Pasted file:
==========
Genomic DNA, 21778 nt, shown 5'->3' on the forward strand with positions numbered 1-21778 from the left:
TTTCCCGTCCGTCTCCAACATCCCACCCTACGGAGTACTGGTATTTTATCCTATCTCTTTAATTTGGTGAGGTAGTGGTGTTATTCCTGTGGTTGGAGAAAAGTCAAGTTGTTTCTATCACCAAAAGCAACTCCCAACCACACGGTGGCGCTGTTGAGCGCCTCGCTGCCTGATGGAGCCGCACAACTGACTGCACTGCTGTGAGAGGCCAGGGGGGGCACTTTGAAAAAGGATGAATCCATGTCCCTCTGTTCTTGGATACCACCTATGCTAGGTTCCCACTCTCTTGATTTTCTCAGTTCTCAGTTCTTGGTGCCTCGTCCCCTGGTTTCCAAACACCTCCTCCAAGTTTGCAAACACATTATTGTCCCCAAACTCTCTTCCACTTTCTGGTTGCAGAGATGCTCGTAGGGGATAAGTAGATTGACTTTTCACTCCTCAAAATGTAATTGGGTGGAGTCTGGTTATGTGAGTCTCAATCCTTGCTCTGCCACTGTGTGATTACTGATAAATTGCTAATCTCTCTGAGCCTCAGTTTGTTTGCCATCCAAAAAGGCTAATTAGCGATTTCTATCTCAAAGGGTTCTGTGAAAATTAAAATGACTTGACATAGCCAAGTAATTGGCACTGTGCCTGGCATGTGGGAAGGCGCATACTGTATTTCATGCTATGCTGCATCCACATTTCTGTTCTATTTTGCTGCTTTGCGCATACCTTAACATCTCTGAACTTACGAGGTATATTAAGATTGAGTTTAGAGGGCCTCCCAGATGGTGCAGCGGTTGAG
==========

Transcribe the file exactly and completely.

Genomic DNA, 21778 nt, shown 5'->3' on the forward strand with positions numbered 1-21778 from the left:
TTTCCCGTCCGTCTCCAACATCCCACCCTACGGAGTACTGGTATTTTATCCTATCTCTTTAATTTGGTGAGGTAGTGGTGTTATTCCTGTGGTTGGAGAAAAGTCAAGTTGTTTCTATCACCAAAAGCAACTCCCAACCACACGGTGGCGCTGTTGAGCGCCTCGCTGCCTGATGGAGCCGCACAACTGACTGCACTGCTGTGAGAGGCCAGGGGGGGCACTTTGAAAAAGGATGAATCCATGTCCCTCTGTTCTTGGATACCACCTATGCTAGGTTCCCACTCTCTTGATTTTCTCAGTTCTCAGTTCTTGGTGCCTCGTCCCCTGGTTTCCAAACACCTCCTCCAAGTTTGCAAACACATTATTGTCCCCAAACTCTCTTCCACTTTCTGGTTGCAGAGATGCTCGTAGGGGATAAGTAGATTGACTTTTCACTCCTCAAAATGTAATTGGGTGGAGTCTGGTTATGTGAGTCTCAATCCTTGCTCTGCCACTGTGTGATTACTGATAAATTGCTAATCTCTCTGAGCCTCAGTTTGTTTGCCATCCAAAAAGGCTAATTAGCGATTTCTATCTCAAAGGGTTCTGTGAAAATTAAAATGACTTGACATAGCCAAGTAATTGGCACTGTGCCTGGCATGTGGGAAGGCGCATACTGTATTTCATGCTATGCTGCATCCACATTTCTGTTCTATTTTGCTGCTTTGCGCATACCTTAACATCTCTGAACTTACGAGGTATATTAAGATTGAGTTTAGAGGGCCTCCCAGATGGTGCAGCGGTTGAG